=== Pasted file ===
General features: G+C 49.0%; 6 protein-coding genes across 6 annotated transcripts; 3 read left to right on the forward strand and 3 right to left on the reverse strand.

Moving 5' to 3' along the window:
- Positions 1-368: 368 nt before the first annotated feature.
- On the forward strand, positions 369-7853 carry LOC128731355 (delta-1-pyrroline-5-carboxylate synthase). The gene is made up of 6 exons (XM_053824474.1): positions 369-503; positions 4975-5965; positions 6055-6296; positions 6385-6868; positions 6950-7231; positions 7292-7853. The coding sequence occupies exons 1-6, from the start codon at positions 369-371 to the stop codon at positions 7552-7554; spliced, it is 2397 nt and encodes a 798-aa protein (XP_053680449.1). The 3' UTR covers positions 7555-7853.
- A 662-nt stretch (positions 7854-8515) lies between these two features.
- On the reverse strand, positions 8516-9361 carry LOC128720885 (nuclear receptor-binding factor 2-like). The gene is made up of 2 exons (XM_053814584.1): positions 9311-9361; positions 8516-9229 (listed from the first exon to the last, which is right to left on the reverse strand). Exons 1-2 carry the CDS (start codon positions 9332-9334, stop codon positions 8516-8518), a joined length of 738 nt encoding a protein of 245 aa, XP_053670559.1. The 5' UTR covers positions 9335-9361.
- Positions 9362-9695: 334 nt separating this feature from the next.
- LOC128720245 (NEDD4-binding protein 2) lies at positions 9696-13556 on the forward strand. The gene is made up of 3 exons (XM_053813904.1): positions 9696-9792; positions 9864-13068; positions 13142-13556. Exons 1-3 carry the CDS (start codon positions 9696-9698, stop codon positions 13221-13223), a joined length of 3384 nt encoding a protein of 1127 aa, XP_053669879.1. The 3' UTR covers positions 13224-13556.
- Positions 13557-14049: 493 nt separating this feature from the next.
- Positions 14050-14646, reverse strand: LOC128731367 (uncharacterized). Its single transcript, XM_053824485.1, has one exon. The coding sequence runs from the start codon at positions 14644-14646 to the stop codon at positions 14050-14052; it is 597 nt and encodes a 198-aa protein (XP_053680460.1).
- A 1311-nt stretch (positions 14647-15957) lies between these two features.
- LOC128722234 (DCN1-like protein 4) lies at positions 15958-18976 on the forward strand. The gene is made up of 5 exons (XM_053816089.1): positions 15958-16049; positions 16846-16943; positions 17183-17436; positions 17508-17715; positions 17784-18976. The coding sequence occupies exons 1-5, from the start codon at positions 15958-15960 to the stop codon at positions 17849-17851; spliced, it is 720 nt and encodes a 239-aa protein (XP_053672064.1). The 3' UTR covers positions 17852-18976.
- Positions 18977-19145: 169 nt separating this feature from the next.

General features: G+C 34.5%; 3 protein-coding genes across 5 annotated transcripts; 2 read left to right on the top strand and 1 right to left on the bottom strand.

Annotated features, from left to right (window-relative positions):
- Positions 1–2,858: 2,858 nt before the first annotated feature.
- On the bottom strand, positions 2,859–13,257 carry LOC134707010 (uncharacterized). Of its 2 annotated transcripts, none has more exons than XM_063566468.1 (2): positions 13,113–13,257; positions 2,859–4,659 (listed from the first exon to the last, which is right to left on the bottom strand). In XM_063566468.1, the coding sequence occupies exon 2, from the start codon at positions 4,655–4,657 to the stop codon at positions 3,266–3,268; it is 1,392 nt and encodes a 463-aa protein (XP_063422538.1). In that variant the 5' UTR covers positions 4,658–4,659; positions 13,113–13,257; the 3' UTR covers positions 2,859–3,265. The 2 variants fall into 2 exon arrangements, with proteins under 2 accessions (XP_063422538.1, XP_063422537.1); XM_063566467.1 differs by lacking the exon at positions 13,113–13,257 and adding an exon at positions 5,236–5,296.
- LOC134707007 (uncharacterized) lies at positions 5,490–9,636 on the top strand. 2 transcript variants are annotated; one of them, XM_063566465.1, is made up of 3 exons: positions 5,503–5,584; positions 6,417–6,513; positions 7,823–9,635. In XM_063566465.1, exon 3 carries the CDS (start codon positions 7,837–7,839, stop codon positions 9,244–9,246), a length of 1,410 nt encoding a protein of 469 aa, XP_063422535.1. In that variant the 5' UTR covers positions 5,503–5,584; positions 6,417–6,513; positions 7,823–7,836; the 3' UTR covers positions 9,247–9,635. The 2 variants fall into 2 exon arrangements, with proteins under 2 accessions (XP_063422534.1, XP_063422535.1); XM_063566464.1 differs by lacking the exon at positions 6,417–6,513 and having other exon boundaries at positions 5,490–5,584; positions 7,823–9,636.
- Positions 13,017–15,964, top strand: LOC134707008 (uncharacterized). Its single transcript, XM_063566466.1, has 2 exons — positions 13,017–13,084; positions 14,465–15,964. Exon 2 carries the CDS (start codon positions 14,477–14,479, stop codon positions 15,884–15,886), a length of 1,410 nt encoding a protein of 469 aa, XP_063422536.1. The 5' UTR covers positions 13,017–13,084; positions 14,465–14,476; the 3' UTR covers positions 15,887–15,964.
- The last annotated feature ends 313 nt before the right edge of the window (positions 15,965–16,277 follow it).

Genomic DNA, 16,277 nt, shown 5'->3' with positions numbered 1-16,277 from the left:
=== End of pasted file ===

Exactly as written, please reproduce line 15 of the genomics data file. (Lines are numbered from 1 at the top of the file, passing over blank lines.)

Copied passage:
Annotated features, from left to right (window-relative positions):